Similarly, people may also be torn apart by two differentially demanding identities leading to a phenomenon commonly known as a ‘moral dilemma’. A typical example of this would be when a person is faced with the difficult choice of privileging either one of two overlapping identities, say ethnicity and religious identity; to which one of these two competing identities will s/he tend to be more identified with?
Those obsessed with fanatic identity politics wrongly project their view of identity onto others, thinking that it is a ‘universal reality’ applicable in all social situations. Yet, in truth, ideas about identity are culturally-bounded. In individually-oriented culture, identity is more about an issue of a personality trait; whereas in collectivist culture identity often refers to the role of the individual in a society.
An illustrative example of this in the Ethiopian context is apparently that of the difference presumed to exist between the Amhara sub-culture (reputed for its individualistic orientation) and the Tigray sub-culture (often associated with group-orientation). While in Amhara sub-culture individuals enjoy more autonomy as evidenced by D. N. Levine’s seminal scholarly work Wax and Gold and as further witnessed by the arduous attempt of the ruling EPRDF party to implant the ideology of so-called ‘democratic ethnicism’ among the Amhara people; whereas in the Tigray sub-culture the emphasis is more on the group-tie; Among the Tigray, individuals are often addressed as ‘Wodi-somebody’, meaning ‘son of so-and-so’–signifying lineage as the center of identity. Notice the probable tendency of these two diverging sub-cultures to practicing individual rights and liberal democracy, and group rights and collective democracy respectively.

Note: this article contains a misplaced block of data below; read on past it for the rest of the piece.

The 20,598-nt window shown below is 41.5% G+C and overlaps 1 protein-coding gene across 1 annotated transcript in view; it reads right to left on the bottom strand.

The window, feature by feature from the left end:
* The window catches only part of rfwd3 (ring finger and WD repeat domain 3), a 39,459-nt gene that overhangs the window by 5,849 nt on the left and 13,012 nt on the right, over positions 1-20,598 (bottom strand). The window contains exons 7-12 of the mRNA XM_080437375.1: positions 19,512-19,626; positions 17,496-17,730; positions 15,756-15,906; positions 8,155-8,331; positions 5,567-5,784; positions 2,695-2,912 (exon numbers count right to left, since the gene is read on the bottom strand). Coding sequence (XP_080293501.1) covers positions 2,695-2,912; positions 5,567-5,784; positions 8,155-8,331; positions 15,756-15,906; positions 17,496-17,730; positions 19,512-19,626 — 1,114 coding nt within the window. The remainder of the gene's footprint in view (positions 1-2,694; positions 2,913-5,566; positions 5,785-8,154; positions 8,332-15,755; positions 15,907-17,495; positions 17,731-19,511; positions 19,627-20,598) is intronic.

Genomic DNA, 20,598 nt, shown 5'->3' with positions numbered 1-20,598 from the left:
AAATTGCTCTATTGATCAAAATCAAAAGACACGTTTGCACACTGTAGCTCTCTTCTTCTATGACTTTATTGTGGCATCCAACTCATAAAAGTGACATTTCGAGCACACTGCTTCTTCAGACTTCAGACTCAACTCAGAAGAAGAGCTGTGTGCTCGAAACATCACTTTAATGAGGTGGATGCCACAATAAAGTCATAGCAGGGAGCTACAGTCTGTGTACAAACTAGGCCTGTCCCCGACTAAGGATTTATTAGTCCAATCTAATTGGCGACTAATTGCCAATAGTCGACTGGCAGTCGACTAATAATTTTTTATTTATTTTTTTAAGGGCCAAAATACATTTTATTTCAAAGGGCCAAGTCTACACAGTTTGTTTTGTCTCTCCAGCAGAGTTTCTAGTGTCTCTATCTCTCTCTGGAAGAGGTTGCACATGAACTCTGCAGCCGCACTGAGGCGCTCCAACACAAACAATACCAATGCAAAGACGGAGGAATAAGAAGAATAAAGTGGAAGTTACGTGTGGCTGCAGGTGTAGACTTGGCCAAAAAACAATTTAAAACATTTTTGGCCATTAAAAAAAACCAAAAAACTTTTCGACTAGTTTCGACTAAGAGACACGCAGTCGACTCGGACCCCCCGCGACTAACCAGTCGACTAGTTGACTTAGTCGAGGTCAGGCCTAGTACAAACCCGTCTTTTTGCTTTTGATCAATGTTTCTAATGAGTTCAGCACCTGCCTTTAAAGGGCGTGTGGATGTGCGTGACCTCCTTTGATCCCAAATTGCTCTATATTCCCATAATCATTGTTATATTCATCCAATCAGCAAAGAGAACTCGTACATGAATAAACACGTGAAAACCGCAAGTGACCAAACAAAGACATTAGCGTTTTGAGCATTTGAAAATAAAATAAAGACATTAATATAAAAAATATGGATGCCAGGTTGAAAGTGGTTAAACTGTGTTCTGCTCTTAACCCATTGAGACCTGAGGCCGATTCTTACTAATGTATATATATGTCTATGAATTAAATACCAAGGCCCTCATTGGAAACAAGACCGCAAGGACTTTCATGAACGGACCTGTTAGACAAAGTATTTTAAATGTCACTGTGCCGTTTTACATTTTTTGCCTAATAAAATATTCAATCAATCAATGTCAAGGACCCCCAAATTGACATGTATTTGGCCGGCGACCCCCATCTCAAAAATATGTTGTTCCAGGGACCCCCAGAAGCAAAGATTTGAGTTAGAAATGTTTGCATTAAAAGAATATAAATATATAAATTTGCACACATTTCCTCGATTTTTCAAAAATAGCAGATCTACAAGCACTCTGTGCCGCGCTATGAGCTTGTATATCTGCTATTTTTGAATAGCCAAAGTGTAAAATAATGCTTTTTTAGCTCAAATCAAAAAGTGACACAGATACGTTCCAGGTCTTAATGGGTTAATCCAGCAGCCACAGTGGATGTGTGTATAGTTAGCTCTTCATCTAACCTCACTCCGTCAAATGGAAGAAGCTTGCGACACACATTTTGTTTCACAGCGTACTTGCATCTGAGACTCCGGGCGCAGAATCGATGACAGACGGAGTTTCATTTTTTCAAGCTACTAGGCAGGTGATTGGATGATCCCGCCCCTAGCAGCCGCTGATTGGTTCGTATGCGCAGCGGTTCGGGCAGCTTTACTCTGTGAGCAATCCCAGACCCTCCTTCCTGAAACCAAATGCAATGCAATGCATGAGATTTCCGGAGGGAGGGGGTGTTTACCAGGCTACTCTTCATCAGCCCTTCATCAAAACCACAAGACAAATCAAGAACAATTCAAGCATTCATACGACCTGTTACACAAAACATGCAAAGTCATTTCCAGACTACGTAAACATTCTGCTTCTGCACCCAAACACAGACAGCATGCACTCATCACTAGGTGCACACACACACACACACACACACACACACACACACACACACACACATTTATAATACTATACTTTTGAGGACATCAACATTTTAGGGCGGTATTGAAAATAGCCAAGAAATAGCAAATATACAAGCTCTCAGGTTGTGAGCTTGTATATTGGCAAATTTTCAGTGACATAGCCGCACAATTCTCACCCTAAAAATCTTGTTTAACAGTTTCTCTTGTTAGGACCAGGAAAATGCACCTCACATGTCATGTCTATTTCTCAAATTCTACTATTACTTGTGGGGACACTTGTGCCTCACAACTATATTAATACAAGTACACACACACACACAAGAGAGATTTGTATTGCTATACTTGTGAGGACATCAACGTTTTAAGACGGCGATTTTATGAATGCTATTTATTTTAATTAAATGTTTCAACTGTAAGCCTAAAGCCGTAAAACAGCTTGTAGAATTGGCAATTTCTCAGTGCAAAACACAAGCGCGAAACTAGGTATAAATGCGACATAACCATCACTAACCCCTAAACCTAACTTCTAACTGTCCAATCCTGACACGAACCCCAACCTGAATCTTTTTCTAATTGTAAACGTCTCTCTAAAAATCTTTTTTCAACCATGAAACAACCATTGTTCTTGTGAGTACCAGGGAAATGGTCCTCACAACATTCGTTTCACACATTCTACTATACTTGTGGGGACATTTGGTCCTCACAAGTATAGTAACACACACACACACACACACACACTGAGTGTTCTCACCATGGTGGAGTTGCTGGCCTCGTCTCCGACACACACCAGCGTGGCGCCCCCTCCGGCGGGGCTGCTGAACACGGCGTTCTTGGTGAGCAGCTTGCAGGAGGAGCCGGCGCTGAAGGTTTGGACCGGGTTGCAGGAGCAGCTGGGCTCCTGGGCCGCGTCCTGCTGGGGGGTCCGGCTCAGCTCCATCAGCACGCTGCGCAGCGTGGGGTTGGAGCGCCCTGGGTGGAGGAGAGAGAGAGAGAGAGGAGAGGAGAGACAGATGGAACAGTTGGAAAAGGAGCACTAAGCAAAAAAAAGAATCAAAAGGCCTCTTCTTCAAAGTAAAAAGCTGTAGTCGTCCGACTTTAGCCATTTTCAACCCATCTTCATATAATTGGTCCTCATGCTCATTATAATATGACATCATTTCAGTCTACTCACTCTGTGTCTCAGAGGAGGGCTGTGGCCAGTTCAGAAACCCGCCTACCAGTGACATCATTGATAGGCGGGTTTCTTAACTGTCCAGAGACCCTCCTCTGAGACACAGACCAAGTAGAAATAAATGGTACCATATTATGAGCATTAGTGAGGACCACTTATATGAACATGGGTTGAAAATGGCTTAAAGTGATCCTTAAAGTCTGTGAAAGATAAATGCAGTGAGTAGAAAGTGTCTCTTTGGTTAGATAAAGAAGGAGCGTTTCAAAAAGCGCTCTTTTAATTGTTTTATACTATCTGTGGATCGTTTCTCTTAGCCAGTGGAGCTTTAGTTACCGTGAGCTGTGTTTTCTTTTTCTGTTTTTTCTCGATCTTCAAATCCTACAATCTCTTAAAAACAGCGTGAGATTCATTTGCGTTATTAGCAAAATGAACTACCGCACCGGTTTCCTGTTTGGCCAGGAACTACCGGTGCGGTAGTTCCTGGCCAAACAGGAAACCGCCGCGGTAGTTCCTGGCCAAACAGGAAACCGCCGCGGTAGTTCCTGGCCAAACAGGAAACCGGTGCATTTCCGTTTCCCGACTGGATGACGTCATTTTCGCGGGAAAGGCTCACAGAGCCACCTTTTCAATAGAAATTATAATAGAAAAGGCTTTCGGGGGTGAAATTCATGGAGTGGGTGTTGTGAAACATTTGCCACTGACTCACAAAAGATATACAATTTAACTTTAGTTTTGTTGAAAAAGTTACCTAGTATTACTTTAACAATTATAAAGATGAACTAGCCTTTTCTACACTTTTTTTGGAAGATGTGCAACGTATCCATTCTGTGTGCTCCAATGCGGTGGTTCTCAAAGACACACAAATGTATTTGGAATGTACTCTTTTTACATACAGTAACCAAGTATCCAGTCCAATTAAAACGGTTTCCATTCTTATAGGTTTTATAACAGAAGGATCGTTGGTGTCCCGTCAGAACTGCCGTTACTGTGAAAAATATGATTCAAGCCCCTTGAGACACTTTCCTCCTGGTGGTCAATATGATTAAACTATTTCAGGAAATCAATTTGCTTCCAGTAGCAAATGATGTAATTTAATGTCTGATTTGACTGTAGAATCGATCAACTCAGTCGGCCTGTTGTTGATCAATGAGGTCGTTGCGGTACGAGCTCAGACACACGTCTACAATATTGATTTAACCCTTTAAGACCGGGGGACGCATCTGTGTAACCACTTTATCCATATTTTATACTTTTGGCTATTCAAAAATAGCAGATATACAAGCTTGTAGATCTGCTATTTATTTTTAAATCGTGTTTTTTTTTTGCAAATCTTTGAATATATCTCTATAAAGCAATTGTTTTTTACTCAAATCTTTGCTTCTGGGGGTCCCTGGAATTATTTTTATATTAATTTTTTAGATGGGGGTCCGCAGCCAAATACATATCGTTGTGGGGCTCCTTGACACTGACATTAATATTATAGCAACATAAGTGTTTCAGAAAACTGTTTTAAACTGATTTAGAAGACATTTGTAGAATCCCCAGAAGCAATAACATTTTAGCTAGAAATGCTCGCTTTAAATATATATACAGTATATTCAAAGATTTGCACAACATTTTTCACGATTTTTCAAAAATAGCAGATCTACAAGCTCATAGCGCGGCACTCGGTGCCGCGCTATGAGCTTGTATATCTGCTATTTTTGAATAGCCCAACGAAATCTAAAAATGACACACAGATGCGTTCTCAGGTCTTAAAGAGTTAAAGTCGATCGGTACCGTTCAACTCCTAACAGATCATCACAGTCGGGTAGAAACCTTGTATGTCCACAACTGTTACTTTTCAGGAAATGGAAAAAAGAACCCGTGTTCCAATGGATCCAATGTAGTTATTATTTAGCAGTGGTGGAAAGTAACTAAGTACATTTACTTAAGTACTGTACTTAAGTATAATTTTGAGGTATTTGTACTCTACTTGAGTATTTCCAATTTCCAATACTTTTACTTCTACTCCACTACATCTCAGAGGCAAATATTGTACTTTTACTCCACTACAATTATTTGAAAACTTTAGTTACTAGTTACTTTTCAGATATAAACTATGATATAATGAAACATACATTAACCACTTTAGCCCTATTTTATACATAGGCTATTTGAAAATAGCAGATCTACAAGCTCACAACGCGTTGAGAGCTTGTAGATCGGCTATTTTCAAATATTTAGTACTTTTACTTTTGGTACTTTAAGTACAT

In short, the issue of identity development is a rather more complex, dynamic, vigorous, and contextual phenomenon in which people’s identity continually evolves and transforms in the course of unfolding events. Therefore, the idea that people possess a “fixed” and “unchanging” ‘master’ identity is just farce.